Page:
The Breguet Tourbillon

Published June 30, 2021, 1:59 PM

by Joe Priela

Defying gravity since 1801

Somewhere in life’s journey, one perceives that every myth has its origin. In 1801, a man named Abraham-Louis Breguet developed the Tourbillion. Originally tailored for pocket watches, this complication was born to overcome positional errors found in mechanical watches while being worn. It is made to correct the issue of gravity impacting pocket watches which, by their nature, hung straight down in such a way that this force could impact their accuracy. He is certainly the godfather of modern watchmaking and the brand certainly hasn’t slacked with 220 years on its back.

Abraham-Louis Breguet

According to the major dictionaries of the 19th century, the word “tourbillon” referred either to the energy that causes the rotation of the planets around the sun, or to a planetary system and to its rotation on a single axis. When you look at the timepiece, it’s not that hard to see, having the balance-and-spring assembly together with the escapement housed in a rotating carriage performing one complete turn per minute.

Patent of the Tourbillon (photo from Breguet)

Currently, Breguet watches are made in the Swiss region of Vallée de Joux, the center of advanced mechanical horology. Its artisans, driven by the same enthusiasm as their founder, create timepieces that marries the brand’s origins and a vision of its future.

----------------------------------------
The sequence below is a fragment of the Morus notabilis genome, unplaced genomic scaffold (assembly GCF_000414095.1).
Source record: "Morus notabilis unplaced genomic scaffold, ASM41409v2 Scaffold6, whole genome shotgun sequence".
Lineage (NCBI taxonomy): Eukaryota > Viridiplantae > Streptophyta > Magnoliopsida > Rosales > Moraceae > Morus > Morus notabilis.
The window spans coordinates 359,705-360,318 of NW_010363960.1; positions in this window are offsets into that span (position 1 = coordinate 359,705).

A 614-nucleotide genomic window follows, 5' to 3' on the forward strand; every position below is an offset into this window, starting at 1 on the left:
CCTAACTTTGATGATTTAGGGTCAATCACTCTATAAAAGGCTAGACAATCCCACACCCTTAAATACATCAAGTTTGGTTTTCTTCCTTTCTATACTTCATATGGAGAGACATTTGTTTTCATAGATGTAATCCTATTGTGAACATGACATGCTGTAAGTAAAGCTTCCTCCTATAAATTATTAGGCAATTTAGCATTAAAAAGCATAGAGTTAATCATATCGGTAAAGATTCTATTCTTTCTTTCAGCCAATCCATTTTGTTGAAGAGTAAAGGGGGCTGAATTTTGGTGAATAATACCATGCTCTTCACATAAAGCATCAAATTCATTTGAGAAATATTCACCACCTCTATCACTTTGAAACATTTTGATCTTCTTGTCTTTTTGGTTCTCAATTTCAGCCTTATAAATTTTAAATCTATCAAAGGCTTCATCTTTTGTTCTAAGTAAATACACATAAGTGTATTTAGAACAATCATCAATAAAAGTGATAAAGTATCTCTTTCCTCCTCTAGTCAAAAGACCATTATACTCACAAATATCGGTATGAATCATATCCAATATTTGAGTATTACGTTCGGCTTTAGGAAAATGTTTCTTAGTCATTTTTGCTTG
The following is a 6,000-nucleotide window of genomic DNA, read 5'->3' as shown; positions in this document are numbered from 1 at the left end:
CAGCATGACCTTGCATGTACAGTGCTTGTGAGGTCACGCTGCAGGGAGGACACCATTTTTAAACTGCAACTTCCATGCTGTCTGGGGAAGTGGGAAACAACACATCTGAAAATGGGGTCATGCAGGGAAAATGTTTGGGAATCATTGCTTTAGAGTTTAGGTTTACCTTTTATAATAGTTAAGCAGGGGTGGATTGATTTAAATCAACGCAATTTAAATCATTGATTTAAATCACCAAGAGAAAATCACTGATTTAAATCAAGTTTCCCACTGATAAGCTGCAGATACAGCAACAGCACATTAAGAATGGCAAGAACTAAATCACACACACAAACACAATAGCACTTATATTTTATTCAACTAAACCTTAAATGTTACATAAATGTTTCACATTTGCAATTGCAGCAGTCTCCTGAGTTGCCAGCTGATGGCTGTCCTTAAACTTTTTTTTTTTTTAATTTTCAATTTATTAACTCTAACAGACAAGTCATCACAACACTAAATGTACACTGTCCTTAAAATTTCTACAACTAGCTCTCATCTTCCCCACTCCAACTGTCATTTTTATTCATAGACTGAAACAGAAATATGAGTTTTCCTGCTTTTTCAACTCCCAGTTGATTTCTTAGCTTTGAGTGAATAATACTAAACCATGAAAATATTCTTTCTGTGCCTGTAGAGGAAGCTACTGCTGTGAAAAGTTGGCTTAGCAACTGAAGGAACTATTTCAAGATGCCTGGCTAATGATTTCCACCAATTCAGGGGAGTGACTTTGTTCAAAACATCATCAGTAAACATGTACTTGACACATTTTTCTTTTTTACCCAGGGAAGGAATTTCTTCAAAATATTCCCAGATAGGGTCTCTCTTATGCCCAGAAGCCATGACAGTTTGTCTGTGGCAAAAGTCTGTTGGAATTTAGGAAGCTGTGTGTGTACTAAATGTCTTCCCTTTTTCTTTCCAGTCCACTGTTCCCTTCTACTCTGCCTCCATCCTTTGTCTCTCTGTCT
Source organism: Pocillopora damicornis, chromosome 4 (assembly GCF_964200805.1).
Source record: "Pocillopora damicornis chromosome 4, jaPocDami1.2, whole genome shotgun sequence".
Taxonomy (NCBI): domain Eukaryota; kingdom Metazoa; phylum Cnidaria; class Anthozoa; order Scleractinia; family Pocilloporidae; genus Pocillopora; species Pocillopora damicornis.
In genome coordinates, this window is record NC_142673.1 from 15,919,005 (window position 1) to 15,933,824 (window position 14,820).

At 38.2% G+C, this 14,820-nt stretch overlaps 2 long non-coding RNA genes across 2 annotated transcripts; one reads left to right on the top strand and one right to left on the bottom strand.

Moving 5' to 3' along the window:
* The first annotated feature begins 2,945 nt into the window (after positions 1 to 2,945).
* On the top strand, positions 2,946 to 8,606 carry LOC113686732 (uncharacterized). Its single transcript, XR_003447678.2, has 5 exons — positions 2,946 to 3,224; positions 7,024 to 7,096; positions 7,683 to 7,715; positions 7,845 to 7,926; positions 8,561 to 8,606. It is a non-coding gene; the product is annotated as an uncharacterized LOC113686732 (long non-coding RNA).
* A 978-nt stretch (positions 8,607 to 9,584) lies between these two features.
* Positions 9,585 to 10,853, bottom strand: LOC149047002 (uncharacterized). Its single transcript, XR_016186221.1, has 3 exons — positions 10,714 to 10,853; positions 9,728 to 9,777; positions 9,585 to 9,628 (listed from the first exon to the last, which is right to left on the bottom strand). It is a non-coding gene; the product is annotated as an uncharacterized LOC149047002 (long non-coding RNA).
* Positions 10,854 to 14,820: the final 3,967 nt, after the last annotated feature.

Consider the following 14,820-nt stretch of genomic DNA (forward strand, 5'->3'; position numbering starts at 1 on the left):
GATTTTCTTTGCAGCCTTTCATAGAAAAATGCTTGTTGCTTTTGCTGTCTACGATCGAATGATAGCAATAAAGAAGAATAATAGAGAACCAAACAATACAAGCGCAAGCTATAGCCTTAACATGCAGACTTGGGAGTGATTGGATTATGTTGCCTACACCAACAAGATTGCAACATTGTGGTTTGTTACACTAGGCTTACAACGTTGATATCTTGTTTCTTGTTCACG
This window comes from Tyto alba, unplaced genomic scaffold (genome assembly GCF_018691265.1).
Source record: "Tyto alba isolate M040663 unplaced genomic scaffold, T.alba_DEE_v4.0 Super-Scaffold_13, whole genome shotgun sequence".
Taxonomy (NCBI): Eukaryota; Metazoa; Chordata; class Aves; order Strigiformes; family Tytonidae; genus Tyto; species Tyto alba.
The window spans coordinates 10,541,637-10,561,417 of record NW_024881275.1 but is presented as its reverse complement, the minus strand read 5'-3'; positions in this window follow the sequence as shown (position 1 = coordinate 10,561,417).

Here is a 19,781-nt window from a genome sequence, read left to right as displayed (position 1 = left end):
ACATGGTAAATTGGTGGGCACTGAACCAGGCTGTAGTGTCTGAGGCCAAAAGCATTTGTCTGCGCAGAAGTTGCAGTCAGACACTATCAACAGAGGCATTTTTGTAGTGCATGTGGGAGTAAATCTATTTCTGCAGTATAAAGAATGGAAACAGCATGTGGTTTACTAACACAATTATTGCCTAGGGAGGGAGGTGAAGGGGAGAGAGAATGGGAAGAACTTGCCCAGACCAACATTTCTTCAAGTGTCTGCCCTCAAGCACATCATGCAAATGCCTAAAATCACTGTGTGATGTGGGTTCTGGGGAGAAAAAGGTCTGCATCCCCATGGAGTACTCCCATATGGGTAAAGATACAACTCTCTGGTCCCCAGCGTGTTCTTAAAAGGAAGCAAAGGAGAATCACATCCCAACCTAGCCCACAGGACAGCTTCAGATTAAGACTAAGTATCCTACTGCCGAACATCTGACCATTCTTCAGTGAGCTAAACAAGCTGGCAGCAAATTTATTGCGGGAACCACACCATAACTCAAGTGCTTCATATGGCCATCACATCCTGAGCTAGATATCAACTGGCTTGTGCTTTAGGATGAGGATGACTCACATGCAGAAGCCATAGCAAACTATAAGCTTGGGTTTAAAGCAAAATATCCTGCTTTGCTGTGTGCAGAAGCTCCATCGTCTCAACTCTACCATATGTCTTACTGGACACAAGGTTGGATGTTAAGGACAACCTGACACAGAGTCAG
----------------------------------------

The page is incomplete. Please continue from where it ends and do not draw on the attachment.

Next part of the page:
The Classique Tourbillon Extra-Plat Squelette (Photo from Breguet)

Enter the newest addition to horological history, the Classique Tourbillon Extra-Plat Squelette. With complete sublimation, it exhibits what their house has to offer. In the metal, or should I say Platinum or Rose Gold, the case design and dimensions are nothing but impressive. Wearing at 41mm, 7.7mm thin, it’s far from being bulky as it slips under dress cuffs with no effort. Witnessing the movement is as easy as looking at the time, recognizing the skeletonized dial revealing one of its thinnest automatic winding Tourbillon at just 3mm thin.

The timepiece on the wrist (Photo from Prestige, Hong Kong)

One could say that, in the modern day, the main advantage of the Tourbillon is no longer needed because watches are worn on the wrist and smartwatches can do the same. Mechanical watchmaking, however, is more than that. It sends a distinct message that the wearer values artisanship and horology. It is about the appreciation of art, design, craftsmanship, and longevity—and is one you can pass through generations.